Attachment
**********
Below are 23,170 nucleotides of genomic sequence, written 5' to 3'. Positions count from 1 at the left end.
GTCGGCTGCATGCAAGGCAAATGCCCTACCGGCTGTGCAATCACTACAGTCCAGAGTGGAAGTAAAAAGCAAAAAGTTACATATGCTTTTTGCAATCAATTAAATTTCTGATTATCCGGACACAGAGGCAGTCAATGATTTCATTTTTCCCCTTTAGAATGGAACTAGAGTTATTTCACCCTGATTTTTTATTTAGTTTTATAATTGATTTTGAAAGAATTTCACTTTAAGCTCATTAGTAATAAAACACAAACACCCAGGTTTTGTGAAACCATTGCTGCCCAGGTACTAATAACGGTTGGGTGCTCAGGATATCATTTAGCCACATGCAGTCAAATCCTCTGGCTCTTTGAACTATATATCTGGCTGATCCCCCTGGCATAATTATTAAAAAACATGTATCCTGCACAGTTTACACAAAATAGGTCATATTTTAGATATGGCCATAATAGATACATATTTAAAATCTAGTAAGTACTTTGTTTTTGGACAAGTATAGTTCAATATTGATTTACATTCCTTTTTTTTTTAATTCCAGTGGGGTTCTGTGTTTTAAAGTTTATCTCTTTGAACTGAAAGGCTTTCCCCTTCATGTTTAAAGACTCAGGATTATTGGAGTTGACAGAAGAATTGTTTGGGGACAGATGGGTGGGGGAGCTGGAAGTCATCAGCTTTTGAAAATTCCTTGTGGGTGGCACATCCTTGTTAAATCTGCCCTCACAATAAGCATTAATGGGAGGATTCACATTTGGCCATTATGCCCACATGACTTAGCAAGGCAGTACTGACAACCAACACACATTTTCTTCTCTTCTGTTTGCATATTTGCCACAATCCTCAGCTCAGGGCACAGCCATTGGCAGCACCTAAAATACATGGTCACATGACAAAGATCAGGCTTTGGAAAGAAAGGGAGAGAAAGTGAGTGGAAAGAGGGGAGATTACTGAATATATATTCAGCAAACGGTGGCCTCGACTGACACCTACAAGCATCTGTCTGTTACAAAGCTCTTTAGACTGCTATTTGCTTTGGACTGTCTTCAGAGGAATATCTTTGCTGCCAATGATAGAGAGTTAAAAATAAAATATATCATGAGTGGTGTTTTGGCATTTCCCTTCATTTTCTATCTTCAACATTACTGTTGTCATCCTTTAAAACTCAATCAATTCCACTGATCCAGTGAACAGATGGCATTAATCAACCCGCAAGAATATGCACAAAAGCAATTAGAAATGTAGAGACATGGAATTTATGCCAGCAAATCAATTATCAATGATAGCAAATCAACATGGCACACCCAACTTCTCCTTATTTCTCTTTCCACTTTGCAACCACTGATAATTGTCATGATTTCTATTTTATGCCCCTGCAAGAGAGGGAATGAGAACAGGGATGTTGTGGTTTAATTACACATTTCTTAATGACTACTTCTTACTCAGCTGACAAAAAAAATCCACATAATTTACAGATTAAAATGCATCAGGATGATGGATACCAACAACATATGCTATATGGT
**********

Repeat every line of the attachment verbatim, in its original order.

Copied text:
Below are 23,170 nucleotides of genomic sequence, written 5' to 3'. Positions count from 1 at the left end.
GTCGGCTGCATGCAAGGCAAATGCCCTACCGGCTGTGCAATCACTACAGTCCAGAGTGGAAGTAAAAAGCAAAAAGTTACATATGCTTTTTGCAATCAATTAAATTTCTGATTATCCGGACACAGAGGCAGTCAATGATTTCATTTTTCCCCTTTAGAATGGAACTAGAGTTATTTCACCCTGATTTTTTATTTAGTTTTATAATTGATTTTGAAAGAATTTCACTTTAAGCTCATTAGTAATAAAACACAAACACCCAGGTTTTGTGAAACCATTGCTGCCCAGGTACTAATAACGGTTGGGTGCTCAGGATATCATTTAGCCACATGCAGTCAAATCCTCTGGCTCTTTGAACTATATATCTGGCTGATCCCCCTGGCATAATTATTAAAAAACATGTATCCTGCACAGTTTACACAAAATAGGTCATATTTTAGATATGGCCATAATAGATACATATTTAAAATCTAGTAAGTACTTTGTTTTTGGACAAGTATAGTTCAATATTGATTTACATTCCTTTTTTTTTTAATTCCAGTGGGGTTCTGTGTTTTAAAGTTTATCTCTTTGAACTGAAAGGCTTTCCCCTTCATGTTTAAAGACTCAGGATTATTGGAGTTGACAGAAGAATTGTTTGGGGACAGATGGGTGGGGGAGCTGGAAGTCATCAGCTTTTGAAAATTCCTTGTGGGTGGCACATCCTTGTTAAATCTGCCCTCACAATAAGCATTAATGGGAGGATTCACATTTGGCCATTATGCCCACATGACTTAGCAAGGCAGTACTGACAACCAACACACATTTTCTTCTCTTCTGTTTGCATATTTGCCACAATCCTCAGCTCAGGGCACAGCCATTGGCAGCACCTAAAATACATGGTCACATGACAAAGATCAGGCTTTGGAAAGAAAGGGAGAGAAAGTGAGTGGAAAGAGGGGAGATTACTGAATATATATTCAGCAAACGGTGGCCTCGACTGACACCTACAAGCATCTGTCTGTTACAAAGCTCTTTAGACTGCTATTTGCTTTGGACTGTCTTCAGAGGAATATCTTTGCTGCCAATGATAGAGAGTTAAAAATAAAATATATCATGAGTGGTGTTTTGGCATTTCCCTTCATTTTCTATCTTCAACATTACTGTTGTCATCCTTTAAAACTCAATCAATTCCACTGATCCAGTGAACAGATGGCATTAATCAACCCGCAAGAATATGCACAAAAGCAATTAGAAATGTAGAGACATGGAATTTATGCCAGCAAATCAATTATCAATGATAGCAAATCAACATGGCACACCCAACTTCTCCTTATTTCTCTTTCCACTTTGCAACCACTGATAATTGTCATGATTTCTATTTTATGCCCCTGCAAGAGAGGGAATGAGAACAGGGATGTTGTGGTTTAATTACACATTTCTTAATGACTACTTCTTACTCAGCTGACAAAAAAAATCCACATAATTTACAGATTAAAATGCATCAGGATGATGGATACCAACAACATATGCTATATGGT